There was never any doubt that Darlington Nagbe had talent. Talent is what made him the national player of the year in college, and it is what earned him goal of the year honors in his rookie season in Major League Soccer. It is also what drew the attention of U.S. coach Jurgen Klinsmann, who threw Nagbe into two games this month almost as soon as the ink on his new citizenship papers was dry.
No, Nagbe's talent has long been clear. The only question — the eternal question about Nagbe — has been where he should play.
"Darlington has been an enigma, even for me, to find the right position, and I've known him nearly 10 years," said Portland Timbers coach Caleb Porter, who also coached Nagbe at the University of Akron. "It's just that he doesn't fit a position. For really special players, unfortunately, there are formations. If you adopt really rigid formations, then the player doesn't fit."
Early in his career, Porter had used Nagbe either out wide or in an advanced attacking position. But after the Timbers missed the playoffs in 2014, and with the team struggling again early this season, Porter made a change: Nagbe, he decided, would be deployed in a withdrawn, box-to-box role that would allow him to be more involved and get more touches with the ball.
The switch changed the course of Portland's season. Now, with Nagbe, 25, emerging as a reliable two-way cog in Portland's midfield, the Timbers are hitting their stride: Portland is 7-1-2 in its past 10 games, outscoring opponents, 21-10. After a 2-2 tie with top-seeded FC Dallas in the second leg of the Western Conference final Sunday, the Timbers gained their first MLS championship game appearance.
"It's amazing when you watch him — the tight spaces he is in and his completion rate on passes and just dribbling by guys," the Timbers' Jack Jewsbury said. "He's been a game-changer the past few months."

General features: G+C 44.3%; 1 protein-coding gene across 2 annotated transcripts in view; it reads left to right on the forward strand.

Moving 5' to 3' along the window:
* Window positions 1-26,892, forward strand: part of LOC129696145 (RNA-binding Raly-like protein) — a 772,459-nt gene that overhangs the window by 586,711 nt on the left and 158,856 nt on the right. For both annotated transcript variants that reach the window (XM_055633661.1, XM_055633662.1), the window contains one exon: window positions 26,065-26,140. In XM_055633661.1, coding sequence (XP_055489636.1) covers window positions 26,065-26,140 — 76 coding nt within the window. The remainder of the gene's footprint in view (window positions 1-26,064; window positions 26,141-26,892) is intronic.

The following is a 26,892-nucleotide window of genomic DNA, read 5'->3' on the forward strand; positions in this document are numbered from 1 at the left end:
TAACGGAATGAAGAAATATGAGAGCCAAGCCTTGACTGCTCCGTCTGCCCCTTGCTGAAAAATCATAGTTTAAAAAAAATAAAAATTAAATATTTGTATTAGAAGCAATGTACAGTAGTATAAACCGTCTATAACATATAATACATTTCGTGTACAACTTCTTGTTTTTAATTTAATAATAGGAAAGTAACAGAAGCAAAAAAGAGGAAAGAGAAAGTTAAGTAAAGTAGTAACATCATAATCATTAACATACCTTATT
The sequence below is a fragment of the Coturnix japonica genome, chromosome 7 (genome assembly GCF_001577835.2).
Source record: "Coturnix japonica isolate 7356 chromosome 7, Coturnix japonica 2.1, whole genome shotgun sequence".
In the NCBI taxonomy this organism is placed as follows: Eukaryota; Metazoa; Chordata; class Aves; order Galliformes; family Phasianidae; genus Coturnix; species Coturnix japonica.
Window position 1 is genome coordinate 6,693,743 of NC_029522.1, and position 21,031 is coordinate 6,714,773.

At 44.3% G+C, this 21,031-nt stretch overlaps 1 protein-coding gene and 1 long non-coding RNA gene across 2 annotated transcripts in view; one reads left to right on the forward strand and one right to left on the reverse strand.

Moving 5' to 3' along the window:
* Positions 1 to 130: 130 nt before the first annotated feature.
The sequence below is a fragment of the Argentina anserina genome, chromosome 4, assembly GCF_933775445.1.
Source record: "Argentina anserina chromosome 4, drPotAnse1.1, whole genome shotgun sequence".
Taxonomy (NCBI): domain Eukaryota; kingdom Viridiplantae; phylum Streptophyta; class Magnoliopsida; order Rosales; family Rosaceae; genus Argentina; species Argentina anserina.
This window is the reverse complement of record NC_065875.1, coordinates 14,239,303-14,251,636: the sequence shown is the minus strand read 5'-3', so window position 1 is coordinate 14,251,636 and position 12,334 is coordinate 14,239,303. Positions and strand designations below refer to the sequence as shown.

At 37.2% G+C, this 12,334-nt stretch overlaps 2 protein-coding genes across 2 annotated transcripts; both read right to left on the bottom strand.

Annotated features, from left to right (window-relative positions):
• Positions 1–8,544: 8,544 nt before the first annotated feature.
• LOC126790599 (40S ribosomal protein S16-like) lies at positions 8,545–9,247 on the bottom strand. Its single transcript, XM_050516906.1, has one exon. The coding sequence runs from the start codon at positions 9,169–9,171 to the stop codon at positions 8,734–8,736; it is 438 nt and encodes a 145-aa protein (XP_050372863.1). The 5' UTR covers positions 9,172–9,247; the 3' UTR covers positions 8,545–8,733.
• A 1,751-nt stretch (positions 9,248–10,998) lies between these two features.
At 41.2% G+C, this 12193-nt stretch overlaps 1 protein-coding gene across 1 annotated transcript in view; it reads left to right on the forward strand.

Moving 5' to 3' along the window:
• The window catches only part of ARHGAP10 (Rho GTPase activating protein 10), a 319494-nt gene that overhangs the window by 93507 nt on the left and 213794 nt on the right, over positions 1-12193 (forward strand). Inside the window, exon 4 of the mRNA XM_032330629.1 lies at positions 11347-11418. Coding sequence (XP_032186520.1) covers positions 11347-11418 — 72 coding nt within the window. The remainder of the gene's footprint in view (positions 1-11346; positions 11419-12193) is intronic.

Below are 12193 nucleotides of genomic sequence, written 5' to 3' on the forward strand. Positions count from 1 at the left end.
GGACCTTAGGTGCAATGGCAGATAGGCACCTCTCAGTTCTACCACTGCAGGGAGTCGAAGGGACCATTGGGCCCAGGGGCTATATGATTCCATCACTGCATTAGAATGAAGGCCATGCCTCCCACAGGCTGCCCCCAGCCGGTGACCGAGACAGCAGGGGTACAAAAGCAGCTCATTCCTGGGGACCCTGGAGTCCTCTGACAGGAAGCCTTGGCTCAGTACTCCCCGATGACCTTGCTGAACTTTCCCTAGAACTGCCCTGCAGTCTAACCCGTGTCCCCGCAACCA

Portland is not the only team benefiting from Nagbe's rise. Two months after his citizenship came through, Nagbe made his debut for the U.S. national team in two World Cup qualifiers last month. The pathway to U.S. citizenship wasn't easy. Born in Liberia during its civil war, Nagbe stayed behind with his mother while his father, Joe, a mainstay with Liberia's national team, played in Europe.
"At nights, she was hearing gunshots, and there was no electricity," Nagbe said. "My older brother was 3, and she was pregnant with me. ... They managed a way to stay together, stay alive, and flee the country."
Once they left Liberia, the Nagbes bounced from France to Greece to Switzerland to — in the one move not involving Joe's playing career — Cleveland. Early in his Akron tenure, Porter got a call from Nagbe's youth coach, imploring him to scout Nagbe. When he did, Porter described Nagbe's performance as "jaw-dropping."
"He is world class technically, and I mean that," Porter said. "When you compare him to some of the best players in this country — national team guys — he has composure on the ball that they don't have. Now, he is missing some other things, but I think those things will come with a new challenge and a new environment."
The biggest pressure, though, may be off. The acquisition of citizenship may be why, as Nagbe ran onto the field for his national team debut, he smiled ear to ear. "I have a little girl now, and I want her dreams to come true, too," he said. "I was put into a situation for our dreams to come true, and I am lucky to have it."